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October 22, 2003:Diary Entry

Taking on even the “acting President/CEO” role has proven to be a challenge. It seems that suddenly there are (or perhaps more noticably) a lot of personnel issues. Staff doesn’t always act in the best interest of the organization. I imagine on our personal time – it is private – but what happens when our private life interferes with our credibility as an organization? I suppose this hits close to home for me as well bcause I have the same dilemma at times.

Today we held an all-staff meeting.  Two hot topics included finance and IT inefficiencies.

As a result, I sent an email to the finance staff removing supervisory authority from the Controller and CFO. They were both directed to continue to work with staff in preparation for the audit.

The Controller left and did not return the rest of the day. I included an agenda in the same email for a finance department meeting I scheduled that is coming up.

I received an email from a part-time contract employee who also separately represents a member organization. It was a heads up of meetings she was scheduling in DC on an issue that our organization was in conflict with.

I still need to review travel authorization files to ensure reconciliation is in place. I need to request outstanding trip reports. I need to verify whether a staff person was on travel status for work while they got a DUI.

I need to talk with the Chairman about getting his per diem and future travel processes in place.  I need to write his speech and write my quarterly report.  I need to review minutes, agendas, and approve board packets for production.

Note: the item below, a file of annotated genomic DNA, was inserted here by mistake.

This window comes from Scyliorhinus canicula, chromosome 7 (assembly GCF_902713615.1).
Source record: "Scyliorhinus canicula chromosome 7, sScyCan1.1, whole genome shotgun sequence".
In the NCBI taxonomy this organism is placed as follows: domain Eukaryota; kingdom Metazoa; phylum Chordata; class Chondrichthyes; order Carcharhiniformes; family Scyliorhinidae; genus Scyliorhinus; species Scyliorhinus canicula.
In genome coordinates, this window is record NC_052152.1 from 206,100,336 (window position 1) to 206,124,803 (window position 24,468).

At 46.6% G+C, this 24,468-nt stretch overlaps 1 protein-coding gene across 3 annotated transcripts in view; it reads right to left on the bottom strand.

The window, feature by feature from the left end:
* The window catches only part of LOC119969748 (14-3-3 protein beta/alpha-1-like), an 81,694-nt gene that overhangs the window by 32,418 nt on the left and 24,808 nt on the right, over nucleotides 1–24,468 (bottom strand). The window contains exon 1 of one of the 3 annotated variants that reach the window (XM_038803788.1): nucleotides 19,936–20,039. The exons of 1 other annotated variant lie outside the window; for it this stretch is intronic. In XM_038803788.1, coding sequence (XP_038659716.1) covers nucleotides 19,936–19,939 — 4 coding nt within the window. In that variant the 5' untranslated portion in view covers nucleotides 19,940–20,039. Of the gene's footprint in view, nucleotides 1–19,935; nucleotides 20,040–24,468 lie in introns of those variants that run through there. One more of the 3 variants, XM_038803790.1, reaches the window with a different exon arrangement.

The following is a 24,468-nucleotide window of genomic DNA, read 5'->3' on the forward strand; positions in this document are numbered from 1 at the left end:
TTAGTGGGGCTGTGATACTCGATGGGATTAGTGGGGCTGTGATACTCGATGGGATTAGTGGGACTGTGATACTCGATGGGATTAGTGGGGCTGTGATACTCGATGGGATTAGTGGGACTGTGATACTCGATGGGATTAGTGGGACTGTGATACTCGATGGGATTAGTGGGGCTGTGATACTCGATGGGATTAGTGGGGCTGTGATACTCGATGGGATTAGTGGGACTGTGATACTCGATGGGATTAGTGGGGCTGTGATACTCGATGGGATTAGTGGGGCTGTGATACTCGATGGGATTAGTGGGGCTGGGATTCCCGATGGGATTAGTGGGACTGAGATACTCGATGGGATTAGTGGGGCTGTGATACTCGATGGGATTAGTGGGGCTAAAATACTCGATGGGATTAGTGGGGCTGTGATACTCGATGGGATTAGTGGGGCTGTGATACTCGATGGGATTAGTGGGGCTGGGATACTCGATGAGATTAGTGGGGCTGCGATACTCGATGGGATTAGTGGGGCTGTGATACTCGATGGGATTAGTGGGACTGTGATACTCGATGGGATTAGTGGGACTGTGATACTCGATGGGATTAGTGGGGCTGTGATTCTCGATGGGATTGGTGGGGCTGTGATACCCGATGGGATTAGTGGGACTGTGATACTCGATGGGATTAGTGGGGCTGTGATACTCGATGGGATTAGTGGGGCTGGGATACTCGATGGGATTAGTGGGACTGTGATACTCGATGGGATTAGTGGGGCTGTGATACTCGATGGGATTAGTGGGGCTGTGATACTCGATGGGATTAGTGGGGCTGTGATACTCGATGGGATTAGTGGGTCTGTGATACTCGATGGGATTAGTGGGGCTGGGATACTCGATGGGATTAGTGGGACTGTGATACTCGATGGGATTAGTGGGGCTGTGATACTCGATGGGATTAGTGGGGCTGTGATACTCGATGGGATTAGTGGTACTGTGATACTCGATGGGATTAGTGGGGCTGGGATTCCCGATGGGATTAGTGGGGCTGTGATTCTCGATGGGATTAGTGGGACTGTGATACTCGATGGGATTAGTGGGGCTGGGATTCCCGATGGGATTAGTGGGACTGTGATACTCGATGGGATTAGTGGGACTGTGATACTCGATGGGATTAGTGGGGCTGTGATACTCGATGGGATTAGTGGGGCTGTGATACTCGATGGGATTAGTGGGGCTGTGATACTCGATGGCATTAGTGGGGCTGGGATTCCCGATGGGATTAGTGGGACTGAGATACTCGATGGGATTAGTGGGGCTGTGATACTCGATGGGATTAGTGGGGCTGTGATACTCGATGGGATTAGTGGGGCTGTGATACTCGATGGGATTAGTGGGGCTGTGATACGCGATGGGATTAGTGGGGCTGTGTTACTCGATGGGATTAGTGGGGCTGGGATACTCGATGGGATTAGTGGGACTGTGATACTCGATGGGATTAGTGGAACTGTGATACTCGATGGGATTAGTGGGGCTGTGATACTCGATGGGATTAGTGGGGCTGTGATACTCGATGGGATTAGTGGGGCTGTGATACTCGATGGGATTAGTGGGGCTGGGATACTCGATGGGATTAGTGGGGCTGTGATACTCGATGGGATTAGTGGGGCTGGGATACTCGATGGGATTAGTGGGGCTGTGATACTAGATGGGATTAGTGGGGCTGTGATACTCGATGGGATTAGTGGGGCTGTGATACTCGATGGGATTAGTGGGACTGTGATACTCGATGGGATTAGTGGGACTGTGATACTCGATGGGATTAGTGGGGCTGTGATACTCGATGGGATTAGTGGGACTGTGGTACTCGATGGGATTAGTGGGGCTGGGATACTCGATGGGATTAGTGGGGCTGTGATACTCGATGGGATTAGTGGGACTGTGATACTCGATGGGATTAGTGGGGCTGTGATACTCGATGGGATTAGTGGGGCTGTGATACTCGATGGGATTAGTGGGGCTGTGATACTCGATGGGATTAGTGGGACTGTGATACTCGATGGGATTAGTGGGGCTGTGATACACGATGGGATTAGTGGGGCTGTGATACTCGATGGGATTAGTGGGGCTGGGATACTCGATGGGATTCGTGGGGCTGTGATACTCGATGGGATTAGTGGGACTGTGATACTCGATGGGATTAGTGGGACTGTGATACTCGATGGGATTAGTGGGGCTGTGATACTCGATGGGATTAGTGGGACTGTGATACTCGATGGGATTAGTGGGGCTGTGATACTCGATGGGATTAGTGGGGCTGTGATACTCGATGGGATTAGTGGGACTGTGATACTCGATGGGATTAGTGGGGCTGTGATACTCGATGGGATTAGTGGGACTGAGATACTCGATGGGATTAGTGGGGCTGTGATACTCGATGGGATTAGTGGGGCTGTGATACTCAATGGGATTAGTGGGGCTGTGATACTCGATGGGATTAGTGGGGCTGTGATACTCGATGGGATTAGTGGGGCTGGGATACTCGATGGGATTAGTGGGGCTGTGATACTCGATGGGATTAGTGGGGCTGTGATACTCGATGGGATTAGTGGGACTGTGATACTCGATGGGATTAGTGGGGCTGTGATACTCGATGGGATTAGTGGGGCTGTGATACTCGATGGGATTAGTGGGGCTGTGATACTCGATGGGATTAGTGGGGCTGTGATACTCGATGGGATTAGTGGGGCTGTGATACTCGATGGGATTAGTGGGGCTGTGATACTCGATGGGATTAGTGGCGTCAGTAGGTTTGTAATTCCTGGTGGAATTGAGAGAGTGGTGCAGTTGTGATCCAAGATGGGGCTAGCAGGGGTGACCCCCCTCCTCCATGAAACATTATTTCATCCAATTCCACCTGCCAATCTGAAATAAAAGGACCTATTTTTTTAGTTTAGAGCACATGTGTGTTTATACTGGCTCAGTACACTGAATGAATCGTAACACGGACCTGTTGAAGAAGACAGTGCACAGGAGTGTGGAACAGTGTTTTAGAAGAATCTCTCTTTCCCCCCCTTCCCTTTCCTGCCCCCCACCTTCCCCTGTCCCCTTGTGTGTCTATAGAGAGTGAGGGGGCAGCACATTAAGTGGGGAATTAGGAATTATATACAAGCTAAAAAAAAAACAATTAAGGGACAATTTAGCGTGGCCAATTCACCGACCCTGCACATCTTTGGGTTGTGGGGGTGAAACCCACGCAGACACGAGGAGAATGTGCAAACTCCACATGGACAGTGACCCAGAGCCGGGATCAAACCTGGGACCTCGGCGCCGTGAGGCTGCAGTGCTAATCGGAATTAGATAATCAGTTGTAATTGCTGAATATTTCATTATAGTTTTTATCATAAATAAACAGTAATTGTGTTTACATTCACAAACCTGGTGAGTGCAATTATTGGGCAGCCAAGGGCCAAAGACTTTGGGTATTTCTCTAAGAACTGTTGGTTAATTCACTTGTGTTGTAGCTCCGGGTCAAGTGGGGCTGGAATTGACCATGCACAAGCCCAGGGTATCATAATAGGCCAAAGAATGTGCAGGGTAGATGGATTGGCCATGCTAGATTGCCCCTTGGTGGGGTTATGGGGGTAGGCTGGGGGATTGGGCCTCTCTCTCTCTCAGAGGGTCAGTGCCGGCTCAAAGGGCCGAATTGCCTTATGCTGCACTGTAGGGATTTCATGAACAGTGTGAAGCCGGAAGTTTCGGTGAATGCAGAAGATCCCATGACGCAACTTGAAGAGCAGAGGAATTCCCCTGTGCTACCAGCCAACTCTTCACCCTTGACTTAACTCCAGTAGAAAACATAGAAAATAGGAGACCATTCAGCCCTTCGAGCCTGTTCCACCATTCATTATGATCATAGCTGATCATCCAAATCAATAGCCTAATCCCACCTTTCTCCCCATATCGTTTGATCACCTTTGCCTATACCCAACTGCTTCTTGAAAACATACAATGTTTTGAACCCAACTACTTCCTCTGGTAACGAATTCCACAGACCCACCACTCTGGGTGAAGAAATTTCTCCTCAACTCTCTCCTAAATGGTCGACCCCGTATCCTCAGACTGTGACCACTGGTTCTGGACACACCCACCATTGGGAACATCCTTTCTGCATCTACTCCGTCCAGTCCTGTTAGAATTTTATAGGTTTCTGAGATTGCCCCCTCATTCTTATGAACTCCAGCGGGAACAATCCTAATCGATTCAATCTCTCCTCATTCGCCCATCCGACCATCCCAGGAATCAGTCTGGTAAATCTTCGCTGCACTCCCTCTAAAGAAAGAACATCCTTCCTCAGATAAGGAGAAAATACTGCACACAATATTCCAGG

I need to check on the status of the Legislative Priority books being published to ensure they are on target to be disseminated at the October 29, 2003 meeting.

Then I need to write a report of activities in pursuing achieving those legislative priorities. (State and Federal).

I need to discuss with the Legislative Director: 1. her status – employee vs. contractor, 2. Trip report expectations, 3. Monthly report expectations, 4. Tracking her time on activities by legislative issue for trend analysis, and 5. Method of handling conflicting legislative issues.

I need to figure out some way to unwind and get some rest. I am not able to sleep at night. This is the second night I awoke. Last time at 4:30 am and tonight at 3:30 am. Even worse is my laptop battery is dead so I can’t work.

I think I’ll make an appointment to get ideas on stress management.

By Trudy Sobocienski

My blog, "Beyond Leadership" is a creative place to share my personal feelings and thoughts while working in leadership roles for a variety of Alaska Native organizations, both for and not-for profit entities.

An incredible leader and mentor of mine once asked while we were in Washington, DC, "What happened to you between the ages of 7-10 that motivated you to serve in a native leadership capacity". I was struck by that poignant thought and as such, include actual entries from my mother and my diaries beginning in the early 1970's.

I enjoy sharing these excerpts because it captures the parallels she and I were experiencing throughout life, from two separate worldviews. Hers as a young mother of four and mine as her eldest child.
I have never came across a book on leadership that lays bare a leaders personal feelings, thoughts, hopes, fears and dreams they were experiencing.

So for me, my goal is two-fold:

1. Share the incredible life my parents created for my siblings and I growing up in remote Alaska; and,

2) Sharing my humanity, through my personal diaries and journals, while serving as the youngest-ever President/CEO for the Alaska Native Health Board.

There are passages that will include significant policy issues I was working on throughout my career and travels. There are many more passages that do not.

I cannot speak for my mom's passages, because I am reading them as I share them here, with you; with her permission of course.

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